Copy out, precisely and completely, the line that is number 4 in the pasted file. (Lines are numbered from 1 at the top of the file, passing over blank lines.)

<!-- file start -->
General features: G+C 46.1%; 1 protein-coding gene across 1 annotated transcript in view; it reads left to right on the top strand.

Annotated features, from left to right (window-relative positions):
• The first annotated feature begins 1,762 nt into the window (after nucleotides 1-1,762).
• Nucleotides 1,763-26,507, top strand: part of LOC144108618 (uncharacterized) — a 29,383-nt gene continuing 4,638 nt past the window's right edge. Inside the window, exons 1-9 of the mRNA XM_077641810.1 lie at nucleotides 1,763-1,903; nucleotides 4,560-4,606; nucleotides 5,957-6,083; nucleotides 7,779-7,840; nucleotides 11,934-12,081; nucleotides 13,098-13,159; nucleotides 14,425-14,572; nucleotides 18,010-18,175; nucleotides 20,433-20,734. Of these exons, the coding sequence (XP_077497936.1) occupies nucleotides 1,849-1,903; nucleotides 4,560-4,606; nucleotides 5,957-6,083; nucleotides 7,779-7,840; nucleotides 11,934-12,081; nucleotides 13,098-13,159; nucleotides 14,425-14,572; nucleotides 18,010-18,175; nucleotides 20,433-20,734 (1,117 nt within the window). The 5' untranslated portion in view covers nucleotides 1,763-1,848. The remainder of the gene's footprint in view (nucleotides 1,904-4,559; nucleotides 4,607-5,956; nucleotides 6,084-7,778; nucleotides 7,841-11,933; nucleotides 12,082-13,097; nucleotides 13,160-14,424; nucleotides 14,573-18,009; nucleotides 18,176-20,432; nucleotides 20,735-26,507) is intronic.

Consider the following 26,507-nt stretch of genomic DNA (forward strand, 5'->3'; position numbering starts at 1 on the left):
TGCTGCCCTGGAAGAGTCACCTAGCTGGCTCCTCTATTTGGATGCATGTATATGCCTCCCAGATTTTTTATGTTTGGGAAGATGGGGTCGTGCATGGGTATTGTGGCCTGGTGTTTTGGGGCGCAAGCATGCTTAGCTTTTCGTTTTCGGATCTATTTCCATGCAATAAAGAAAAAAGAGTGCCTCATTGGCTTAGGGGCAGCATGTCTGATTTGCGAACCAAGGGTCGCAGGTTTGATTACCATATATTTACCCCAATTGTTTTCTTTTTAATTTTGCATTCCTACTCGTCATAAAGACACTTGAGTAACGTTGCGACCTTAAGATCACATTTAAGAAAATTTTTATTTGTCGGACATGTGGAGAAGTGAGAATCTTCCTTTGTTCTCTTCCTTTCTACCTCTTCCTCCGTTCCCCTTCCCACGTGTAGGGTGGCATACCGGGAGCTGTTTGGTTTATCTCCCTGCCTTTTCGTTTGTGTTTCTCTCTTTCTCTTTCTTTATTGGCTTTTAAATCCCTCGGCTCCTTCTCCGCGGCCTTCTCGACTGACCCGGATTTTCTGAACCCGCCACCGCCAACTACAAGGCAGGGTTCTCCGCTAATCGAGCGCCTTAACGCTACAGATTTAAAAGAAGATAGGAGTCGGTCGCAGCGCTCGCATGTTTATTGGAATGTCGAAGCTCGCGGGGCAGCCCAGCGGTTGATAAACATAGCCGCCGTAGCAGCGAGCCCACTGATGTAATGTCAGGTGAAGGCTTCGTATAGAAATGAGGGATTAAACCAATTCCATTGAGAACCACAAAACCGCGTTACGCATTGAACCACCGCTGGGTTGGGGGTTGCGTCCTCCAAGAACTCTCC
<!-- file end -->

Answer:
• Nucleotides 1,763-26,507, top strand: part of LOC144108618 (uncharacterized) — a 29,383-nt gene continuing 4,638 nt past the window's right edge. Inside the window, exons 1-9 of the mRNA XM_077641810.1 lie at nucleotides 1,763-1,903; nucleotides 4,560-4,606; nucleotides 5,957-6,083; nucleotides 7,779-7,840; nucleotides 11,934-12,081; nucleotides 13,098-13,159; nucleotides 14,425-14,572; nucleotides 18,010-18,175; nucleotides 20,433-20,734. Of these exons, the coding sequence (XP_077497936.1) occupies nucleotides 1,849-1,903; nucleotides 4,560-4,606; nucleotides 5,957-6,083; nucleotides 7,779-7,840; nucleotides 11,934-12,081; nucleotides 13,098-13,159; nucleotides 14,425-14,572; nucleotides 18,010-18,175; nucleotides 20,433-20,734 (1,117 nt within the window). The 5' untranslated portion in view covers nucleotides 1,763-1,848. The remainder of the gene's footprint in view (nucleotides 1,904-4,559; nucleotides 4,607-5,956; nucleotides 6,084-7,778; nucleotides 7,841-11,933; nucleotides 12,082-13,097; nucleotides 13,160-14,424; nucleotides 14,573-18,009; nucleotides 18,176-20,432; nucleotides 20,735-26,507) is intronic.